Ultimately, graduating early is a large step that should be thought through thoroughly. While it does carry many positive possibilities, the option of early graduation must be weighed considerably before making a final decision. As a student, have you taken every class of interest? Do you have all necessary credits? Have you explored your education at LC to your maximum potential? Will you use this extra time out of school productively? If the answer is no to any of these questions, you might want to rethink graduating early. Early graduation is an excellent opportunity for seniors who choose to use their time out of school wisely. If a student’s sole purpose of early graduation is to simply avoid going to school, how likely is this student to use their time out of school productively? With that being said, there are many benefits to graduating early. Not every student learns at the same pace or is pursuing the same interests. For students with enough credits, See related story early graduation opens the on Page 14. door to a vast world of opportunities ranging from extended work experience to additional education opportunities. Students can use the time they would ordinarily be in school to develop their own goals and work towards their intended future. Why should a student sit in a classroom of no interest to their future career, when they could be using this time to gain real world experience? In other cases, students may use this time for per-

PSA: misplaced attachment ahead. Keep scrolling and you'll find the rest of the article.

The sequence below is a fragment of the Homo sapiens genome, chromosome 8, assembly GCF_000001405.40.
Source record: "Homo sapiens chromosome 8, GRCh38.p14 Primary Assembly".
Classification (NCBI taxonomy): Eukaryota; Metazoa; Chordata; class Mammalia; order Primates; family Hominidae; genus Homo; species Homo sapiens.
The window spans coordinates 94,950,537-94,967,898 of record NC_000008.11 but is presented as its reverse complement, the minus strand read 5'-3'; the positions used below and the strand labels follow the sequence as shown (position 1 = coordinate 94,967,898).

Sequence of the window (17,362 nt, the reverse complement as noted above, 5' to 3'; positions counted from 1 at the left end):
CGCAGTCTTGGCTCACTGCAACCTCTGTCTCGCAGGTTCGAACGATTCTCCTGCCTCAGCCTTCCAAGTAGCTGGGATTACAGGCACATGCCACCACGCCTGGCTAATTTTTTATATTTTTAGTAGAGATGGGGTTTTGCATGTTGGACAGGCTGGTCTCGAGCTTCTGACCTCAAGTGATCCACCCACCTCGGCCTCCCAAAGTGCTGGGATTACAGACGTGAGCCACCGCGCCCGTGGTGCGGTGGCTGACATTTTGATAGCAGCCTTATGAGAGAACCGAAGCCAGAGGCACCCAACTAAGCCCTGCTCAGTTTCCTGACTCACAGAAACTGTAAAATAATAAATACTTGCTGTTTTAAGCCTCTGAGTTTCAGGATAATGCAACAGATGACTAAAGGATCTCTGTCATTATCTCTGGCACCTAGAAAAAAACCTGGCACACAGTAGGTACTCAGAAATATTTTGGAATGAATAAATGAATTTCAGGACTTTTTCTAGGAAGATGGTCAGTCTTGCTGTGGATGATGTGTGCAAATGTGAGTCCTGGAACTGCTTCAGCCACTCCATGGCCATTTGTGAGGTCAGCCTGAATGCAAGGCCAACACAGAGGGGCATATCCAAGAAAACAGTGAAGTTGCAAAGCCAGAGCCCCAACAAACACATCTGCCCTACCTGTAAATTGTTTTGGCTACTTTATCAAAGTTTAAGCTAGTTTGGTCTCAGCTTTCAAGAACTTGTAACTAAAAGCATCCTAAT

sonal reasons or to help support their families. No student is the same. With the various educational opportunities provided in Lawrence Township, early graduation is certainly an option worth exploring.

• It is sad that many families will be divided this holiday season. Even though their duty is important, it just seems wrong that parents will miss Christmas with their children. Children with both their parents at home should feel grateful. • It is obvious that there is a problem with tardies, skipping and attendance at LC. The administration is making an attempt to solve this issue with the reintegration of the Tardy Room. It is difficult to find a balance between disciplining students and forcing them to miss class time. • I think it is great that Ismin is marrying the guy she loves. Love at first sight is rare, and she is very lucky that she found it so early in life. Many Americans put down arranged marriage, but with a nearly 50 percent divorce rate here, maybe something should change.